The following Chanukah message was shared at the beginning of the festival with the Congregation Beth El community:
The Chanukiyah, the Chanukah Menorah, serves more than just a ritual purpose. We are taught that when we light the Menorah, we should place it in the window for all to see. By doing so, we fulfill the mitzvah of Pirsum HaNes — of publicizing the Chanukah miracle. During the winter solstice, at the darkest point in the year, the flames of the Menorah add light to the darkness.
The Talmud mentions how Rabbi Shammai and Rabbi Hillel debated the proper way to light the Menorah. But regardless of their differing perspectives, there was universal agreement that you use a shamash, a helper candle, to light all the other candles. To this day, the shamash is on a different level than all the other candles of the Menorah, emphasizing its significance.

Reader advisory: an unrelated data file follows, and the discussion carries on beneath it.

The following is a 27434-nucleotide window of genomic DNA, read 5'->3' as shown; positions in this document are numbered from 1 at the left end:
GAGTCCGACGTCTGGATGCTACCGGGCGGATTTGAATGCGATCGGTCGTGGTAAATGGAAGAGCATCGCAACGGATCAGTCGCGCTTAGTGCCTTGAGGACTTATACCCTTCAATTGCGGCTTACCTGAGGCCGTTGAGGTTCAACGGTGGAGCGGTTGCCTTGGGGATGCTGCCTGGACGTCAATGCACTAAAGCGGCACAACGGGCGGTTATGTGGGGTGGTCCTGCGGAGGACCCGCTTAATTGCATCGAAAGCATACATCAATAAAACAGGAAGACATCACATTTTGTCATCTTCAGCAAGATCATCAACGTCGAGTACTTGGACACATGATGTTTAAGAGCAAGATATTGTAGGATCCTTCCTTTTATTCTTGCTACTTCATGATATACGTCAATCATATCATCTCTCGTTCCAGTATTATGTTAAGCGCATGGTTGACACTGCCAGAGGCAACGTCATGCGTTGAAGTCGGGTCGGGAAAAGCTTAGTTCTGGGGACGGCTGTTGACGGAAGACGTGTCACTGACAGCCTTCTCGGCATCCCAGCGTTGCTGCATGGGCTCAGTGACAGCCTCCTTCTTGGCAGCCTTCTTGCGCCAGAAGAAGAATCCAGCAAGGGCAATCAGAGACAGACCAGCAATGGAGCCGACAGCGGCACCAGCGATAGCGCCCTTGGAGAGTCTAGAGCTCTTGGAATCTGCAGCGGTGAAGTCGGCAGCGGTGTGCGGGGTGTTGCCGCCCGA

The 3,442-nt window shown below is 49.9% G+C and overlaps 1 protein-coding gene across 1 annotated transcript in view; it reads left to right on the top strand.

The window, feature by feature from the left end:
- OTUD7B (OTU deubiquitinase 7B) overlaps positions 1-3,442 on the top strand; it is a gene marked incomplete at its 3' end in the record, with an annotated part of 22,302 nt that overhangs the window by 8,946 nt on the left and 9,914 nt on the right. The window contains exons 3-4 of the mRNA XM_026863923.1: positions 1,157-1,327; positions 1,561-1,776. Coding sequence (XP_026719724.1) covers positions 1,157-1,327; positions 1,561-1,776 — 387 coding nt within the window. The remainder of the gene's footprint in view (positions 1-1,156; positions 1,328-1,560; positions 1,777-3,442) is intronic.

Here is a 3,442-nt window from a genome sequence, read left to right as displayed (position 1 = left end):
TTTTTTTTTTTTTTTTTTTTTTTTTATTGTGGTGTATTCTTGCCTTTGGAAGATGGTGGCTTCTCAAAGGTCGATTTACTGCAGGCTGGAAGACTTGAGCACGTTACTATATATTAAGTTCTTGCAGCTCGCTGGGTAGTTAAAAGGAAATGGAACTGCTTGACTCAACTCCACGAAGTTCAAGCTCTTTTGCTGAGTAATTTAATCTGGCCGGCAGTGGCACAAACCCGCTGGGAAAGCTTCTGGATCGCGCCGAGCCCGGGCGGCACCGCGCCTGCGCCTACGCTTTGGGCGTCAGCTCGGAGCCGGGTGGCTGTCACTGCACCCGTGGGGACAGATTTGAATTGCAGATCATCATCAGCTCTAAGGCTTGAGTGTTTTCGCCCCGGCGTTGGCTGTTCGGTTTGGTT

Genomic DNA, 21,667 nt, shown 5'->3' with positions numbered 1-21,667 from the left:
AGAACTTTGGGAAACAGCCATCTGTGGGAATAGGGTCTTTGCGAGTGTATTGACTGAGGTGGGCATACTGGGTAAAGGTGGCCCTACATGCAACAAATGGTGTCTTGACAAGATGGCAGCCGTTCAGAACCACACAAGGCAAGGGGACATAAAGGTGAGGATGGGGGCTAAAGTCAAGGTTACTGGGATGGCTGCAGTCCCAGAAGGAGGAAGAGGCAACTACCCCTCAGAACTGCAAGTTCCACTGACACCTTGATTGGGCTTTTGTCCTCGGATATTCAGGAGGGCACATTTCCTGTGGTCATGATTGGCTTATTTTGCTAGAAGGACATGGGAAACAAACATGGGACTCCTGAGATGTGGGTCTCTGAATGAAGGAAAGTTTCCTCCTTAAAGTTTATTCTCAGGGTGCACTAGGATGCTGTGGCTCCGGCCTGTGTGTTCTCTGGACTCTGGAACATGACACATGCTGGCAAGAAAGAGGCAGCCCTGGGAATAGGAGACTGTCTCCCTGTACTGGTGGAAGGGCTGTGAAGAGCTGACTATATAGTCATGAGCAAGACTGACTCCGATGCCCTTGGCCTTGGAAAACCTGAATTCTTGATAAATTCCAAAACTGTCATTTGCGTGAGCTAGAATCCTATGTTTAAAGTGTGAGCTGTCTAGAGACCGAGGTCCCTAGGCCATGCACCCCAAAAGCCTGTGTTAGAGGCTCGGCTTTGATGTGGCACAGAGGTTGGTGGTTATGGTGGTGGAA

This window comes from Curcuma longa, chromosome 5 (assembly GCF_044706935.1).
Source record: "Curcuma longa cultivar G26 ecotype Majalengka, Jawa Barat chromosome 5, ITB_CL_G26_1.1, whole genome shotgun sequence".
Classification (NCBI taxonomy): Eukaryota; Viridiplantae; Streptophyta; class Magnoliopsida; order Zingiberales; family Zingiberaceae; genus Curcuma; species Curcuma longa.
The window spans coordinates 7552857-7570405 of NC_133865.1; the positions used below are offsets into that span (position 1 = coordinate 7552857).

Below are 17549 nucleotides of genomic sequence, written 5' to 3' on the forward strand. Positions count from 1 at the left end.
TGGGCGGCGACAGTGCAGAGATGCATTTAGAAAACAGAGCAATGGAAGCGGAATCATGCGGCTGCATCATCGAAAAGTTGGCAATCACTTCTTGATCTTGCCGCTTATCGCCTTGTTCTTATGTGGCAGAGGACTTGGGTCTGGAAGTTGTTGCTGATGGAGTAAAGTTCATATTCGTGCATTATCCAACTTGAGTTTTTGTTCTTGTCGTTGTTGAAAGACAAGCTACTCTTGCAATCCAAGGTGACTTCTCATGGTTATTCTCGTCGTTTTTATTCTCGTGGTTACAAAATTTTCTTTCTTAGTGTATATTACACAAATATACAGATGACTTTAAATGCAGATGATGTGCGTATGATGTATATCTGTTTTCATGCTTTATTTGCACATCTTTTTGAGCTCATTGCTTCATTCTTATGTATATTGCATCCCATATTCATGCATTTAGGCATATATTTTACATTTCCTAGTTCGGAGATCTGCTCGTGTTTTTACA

We look around the world and it is easy to be consumed by the darkness of society. But doing so means that we forget the miracles that surround us everyday. On Chanukah, we don’t only celebrate the miraculous military victory of the Maccabees, or even the miracle of oil burning for eight nights. The miracle of Chanukah is to appreciate the miracles in our lives, despite the darkness that we all too often may feel or experience.
When we celebrate the miracles in our lives, no matter how large or small they may be, we also understand our responsibility to be a metaphorical shamash. With each day, the light of the Menorah increases, until all nine candles (including the shamash) burn on the final night of the festival. The use of the shamash reminds us how easy it is to light up the darkness. Just as the light of the shamash spreads to other candles and quickly illuminates the night, we must also be the initial spark to illuminate the darkness, helping to inspire and enlighten others.
May we appreciate the miracles of old and the miracles in our everyday lives. And may we never stop trying to light up the darkness. Chag Urim Sameach! Wishing you a joyous and inspiring Chanukah!
– Rabbi Jesse M. Olitzky